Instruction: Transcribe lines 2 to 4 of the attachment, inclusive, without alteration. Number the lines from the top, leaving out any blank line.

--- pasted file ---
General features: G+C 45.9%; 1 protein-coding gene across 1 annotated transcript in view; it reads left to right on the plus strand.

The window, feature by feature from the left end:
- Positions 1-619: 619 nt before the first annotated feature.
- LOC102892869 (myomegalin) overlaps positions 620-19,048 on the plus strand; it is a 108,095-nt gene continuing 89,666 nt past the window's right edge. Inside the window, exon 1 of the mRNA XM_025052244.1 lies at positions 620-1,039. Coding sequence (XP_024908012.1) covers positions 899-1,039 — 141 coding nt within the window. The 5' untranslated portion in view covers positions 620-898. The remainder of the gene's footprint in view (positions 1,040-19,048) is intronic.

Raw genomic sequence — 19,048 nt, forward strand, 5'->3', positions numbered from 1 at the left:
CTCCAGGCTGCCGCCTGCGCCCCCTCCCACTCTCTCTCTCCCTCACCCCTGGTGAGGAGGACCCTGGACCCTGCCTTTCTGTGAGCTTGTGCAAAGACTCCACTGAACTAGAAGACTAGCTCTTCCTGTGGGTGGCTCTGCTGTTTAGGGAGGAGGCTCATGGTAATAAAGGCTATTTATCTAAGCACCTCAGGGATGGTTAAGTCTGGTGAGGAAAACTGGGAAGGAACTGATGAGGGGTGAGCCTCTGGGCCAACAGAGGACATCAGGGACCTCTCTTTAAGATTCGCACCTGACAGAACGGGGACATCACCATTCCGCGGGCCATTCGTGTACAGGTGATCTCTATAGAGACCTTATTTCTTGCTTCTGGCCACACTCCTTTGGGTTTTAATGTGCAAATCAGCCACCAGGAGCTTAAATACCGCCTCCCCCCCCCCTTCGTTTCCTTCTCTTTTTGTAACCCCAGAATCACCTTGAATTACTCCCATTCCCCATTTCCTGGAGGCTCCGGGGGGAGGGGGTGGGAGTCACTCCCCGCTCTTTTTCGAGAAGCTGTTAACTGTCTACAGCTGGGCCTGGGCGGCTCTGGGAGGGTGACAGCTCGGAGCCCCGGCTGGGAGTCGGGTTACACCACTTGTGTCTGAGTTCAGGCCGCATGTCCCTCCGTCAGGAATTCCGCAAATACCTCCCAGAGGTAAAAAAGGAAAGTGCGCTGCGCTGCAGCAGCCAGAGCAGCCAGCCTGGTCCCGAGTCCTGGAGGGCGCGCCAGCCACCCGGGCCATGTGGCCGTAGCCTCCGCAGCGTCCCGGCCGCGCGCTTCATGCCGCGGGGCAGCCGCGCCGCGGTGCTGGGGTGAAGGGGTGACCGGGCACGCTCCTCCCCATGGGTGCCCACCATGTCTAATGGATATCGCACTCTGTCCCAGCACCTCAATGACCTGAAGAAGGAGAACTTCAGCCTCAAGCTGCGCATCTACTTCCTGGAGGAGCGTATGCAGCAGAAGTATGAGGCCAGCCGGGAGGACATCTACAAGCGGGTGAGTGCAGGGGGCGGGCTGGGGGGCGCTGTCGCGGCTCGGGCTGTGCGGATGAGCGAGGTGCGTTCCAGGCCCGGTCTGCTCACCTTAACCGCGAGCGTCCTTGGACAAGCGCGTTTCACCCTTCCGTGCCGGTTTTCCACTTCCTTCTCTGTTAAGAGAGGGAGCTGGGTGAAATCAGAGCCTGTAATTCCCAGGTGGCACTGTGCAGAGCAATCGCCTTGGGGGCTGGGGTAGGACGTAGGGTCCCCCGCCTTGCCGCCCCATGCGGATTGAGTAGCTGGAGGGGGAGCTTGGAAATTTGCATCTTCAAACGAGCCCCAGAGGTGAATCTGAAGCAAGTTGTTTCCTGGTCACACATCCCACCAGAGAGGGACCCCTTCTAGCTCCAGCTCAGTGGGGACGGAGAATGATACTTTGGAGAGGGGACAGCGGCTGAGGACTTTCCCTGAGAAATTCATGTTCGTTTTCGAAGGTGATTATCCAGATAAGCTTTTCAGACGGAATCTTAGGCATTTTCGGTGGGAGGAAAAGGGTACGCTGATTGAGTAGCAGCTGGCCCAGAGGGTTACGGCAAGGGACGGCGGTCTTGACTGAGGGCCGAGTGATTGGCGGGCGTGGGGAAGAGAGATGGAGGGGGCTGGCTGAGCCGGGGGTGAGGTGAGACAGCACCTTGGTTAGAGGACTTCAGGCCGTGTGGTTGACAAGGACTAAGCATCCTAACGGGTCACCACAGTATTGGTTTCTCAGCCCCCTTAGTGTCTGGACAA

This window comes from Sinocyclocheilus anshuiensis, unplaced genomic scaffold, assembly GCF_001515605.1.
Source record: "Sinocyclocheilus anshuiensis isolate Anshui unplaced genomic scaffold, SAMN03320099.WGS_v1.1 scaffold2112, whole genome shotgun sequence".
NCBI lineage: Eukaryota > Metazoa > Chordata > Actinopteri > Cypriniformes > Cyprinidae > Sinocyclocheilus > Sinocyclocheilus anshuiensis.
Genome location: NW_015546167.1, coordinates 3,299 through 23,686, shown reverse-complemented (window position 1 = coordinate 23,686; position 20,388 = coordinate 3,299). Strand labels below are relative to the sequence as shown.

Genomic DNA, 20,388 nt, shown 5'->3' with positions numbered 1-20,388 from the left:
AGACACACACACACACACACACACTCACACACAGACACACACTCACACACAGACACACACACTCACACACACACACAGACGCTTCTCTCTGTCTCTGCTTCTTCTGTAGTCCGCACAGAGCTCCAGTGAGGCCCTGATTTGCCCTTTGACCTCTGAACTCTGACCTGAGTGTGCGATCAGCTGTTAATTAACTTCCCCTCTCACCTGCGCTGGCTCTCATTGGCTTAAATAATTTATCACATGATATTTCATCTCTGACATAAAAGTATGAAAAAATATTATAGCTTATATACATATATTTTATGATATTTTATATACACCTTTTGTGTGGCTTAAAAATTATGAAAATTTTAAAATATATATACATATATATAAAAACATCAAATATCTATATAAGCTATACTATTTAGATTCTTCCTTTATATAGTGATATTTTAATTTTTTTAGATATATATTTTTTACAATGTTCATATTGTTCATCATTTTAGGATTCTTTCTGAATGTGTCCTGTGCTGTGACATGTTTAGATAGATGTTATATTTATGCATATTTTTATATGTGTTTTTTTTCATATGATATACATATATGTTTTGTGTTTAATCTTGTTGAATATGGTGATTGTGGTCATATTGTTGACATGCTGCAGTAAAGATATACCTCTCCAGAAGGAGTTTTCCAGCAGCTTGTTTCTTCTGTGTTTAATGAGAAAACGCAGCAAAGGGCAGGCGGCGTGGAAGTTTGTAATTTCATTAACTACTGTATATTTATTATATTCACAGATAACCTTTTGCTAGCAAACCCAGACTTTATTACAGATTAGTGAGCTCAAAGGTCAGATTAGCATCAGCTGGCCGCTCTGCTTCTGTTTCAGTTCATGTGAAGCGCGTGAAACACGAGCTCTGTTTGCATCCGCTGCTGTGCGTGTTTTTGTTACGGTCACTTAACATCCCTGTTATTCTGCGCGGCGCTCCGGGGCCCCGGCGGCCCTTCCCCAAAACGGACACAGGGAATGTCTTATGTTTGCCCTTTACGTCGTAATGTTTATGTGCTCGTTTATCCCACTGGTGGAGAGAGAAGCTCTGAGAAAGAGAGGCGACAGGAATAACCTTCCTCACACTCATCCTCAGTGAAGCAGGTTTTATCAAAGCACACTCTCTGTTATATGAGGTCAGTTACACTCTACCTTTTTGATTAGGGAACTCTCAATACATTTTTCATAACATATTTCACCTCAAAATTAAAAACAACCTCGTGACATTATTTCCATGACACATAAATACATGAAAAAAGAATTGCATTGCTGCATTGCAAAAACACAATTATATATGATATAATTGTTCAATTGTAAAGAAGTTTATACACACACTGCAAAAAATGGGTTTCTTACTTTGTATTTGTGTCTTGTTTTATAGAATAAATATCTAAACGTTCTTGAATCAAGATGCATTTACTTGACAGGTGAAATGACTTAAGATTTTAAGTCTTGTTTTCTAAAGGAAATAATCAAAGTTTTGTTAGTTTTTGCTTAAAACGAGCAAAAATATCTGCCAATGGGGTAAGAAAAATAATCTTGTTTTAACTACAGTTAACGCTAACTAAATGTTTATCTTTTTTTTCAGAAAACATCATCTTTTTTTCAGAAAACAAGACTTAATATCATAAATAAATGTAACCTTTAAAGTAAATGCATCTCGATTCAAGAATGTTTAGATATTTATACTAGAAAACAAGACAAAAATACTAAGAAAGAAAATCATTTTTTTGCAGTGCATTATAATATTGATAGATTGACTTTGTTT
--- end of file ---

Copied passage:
The window, feature by feature from the left end:
- Positions 1-619: 619 nt before the first annotated feature.
- LOC102892869 (myomegalin) overlaps positions 620-19,048 on the plus strand; it is a 108,095-nt gene continuing 89,666 nt past the window's right edge. Inside the window, exon 1 of the mRNA XM_025052244.1 lies at positions 620-1,039. Coding sequence (XP_024908012.1) covers positions 899-1,039 — 141 coding nt within the window. The 5' untranslated portion in view covers positions 620-898. The remainder of the gene's footprint in view (positions 1,040-19,048) is intronic.